International Le 16 août 2017

Mira Fey

Par Mira Fey

Growing up with white privilege

Growing up with white privilege

After the horrific killing in Charlottesville on the weekend of 12/13 August 2017 and the open display of racist ideology, Mira Fey revisited her own path of growing up white in Germany with the conviction that all people are equal and the continuous confrontation with discrimination and racism. In this article, the author describes how she became aware of her own whiteness and the privileges associated with it.

When I grew up in Germany in the 1990s and early 2000s, I was taught by my (white) German teachers that all people are equal, that no one is worth more than anyone else because of the color of their skin, their origin, their language, their gender, their class, their sexual orientation, their religion, or any other marker of difference. I learned that the crimes against humanity that happened in the 1930s and 1940s during the Third Reich were never to be repeated again. Never again should citizens of a state be marginalized for one of those differences, be excluded from public life, be targeted by police, have their livelihoods destroyed, be detained, imprisoned, worn out through starvation and forced labor, and eventually industrially killed. I learned that there is enough evil in most people to let these things happen without even speaking up, let alone protesting, even if they are not actively participating. I read biographic accounts written by Holocaust survivors when I was 14 years old and hoped that I would have been strong enough to stand up to those injustices.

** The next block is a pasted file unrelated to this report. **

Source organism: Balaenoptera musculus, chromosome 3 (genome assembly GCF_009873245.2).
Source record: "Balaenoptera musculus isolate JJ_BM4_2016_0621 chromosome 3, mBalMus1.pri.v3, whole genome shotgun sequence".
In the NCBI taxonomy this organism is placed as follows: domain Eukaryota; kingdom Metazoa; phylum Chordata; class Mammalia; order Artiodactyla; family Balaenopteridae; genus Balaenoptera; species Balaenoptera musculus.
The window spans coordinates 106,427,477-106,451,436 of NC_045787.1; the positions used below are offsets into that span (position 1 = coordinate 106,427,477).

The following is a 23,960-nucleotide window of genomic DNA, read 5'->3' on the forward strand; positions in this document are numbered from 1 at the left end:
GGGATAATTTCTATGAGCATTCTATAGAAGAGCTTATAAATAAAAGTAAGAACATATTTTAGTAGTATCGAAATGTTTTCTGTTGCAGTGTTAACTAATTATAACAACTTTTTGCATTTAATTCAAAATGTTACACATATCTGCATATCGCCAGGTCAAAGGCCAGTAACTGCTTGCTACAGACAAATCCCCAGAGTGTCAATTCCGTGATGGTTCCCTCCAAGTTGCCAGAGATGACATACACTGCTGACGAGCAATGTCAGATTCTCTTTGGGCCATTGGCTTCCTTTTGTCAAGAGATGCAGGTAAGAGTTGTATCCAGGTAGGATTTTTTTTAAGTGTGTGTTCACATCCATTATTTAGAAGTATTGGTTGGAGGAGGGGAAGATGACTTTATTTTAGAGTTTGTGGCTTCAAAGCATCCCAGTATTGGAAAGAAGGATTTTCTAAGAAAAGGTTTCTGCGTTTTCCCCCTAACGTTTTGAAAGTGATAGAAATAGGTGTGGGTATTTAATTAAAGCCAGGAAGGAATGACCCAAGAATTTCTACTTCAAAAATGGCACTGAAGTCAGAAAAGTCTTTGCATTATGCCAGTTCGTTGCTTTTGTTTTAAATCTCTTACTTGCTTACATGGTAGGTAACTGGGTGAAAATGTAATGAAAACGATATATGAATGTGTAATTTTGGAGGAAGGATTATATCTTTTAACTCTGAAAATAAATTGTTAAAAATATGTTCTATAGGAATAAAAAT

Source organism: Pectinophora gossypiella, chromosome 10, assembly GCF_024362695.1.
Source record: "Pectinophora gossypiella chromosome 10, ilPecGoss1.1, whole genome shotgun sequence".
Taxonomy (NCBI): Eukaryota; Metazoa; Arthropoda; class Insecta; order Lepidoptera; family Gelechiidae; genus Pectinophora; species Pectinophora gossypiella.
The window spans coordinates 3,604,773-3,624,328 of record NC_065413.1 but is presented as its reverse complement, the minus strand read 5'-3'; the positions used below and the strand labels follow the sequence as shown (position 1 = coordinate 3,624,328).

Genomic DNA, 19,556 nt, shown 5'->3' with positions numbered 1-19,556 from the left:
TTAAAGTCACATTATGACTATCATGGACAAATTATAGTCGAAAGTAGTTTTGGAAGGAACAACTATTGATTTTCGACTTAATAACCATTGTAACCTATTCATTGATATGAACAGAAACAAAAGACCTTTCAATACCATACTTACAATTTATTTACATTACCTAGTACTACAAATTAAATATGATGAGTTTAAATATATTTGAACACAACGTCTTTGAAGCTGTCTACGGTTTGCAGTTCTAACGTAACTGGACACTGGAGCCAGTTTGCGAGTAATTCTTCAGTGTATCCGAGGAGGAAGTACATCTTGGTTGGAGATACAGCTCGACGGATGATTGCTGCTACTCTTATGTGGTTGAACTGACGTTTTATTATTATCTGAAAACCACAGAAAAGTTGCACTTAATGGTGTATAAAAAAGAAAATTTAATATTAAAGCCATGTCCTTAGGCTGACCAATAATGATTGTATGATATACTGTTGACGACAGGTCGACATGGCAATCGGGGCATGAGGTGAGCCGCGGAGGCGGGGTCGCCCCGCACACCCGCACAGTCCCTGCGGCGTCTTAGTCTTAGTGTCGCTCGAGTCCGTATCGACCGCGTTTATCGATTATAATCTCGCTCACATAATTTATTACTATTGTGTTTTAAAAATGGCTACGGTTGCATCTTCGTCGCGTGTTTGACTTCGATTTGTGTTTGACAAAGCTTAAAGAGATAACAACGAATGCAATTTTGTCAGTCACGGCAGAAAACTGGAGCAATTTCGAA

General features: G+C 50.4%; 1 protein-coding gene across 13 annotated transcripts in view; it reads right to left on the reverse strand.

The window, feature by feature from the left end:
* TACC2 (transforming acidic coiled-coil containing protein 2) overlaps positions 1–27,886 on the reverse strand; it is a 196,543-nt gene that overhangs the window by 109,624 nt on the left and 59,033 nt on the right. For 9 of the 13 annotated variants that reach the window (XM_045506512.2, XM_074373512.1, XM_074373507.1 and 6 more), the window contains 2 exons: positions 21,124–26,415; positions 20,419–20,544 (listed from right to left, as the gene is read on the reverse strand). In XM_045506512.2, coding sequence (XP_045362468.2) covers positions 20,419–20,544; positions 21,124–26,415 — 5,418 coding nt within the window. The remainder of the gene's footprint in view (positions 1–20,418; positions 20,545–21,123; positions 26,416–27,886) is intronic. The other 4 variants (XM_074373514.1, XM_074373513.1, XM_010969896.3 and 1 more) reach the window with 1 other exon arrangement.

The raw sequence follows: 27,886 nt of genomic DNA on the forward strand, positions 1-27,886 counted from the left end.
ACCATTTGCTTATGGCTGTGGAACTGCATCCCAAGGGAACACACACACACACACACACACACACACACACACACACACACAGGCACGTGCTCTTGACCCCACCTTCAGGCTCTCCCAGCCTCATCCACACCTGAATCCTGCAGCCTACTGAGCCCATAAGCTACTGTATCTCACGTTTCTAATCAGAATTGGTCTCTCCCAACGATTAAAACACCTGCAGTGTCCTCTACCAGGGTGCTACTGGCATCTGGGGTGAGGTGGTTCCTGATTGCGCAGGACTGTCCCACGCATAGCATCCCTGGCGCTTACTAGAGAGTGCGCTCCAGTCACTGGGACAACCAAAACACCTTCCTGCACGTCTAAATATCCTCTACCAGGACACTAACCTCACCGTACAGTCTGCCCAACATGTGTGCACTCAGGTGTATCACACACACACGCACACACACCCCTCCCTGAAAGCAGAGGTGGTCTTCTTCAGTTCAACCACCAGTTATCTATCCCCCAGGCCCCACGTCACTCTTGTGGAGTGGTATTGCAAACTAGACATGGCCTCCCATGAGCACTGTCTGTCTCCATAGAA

The first time I was confronted with my own whiteness was when I lived in Tanzania for a month in 2008 and felt horribly uncomfortable with the concept of otherness connected with privilege. Small school children came running up to me to touch my skin, young men asked me to marry them to go to Europe. I had no words for it then.

I spent 2009 working and traveling around Australia where I was regarded as “a good foreigner” by my racist Western Australian colleagues in Carnarvon and Broome who ranted against Aboriginals and Asian foreigners most of the time. I felt sick hearing their slurs and tried to stay away from them as much as possible since their hatred made me furious, but I desperately needed the money from the jobs to pay my bills and continue traveling. I did not speak up, but stopped conversing with or smiling at them when they greeted me. It was my first experience of being in a state where an ethnic minority had been marginalized and detained without receiving justice. While Aboriginal children are no longer taken from their parents into foster homes to be “civilized” as it was the case at least until the 1980s, there is no equality of opportunities between white Australians and Aboriginals. I was appalled, but knew very little about the historical processes in the country.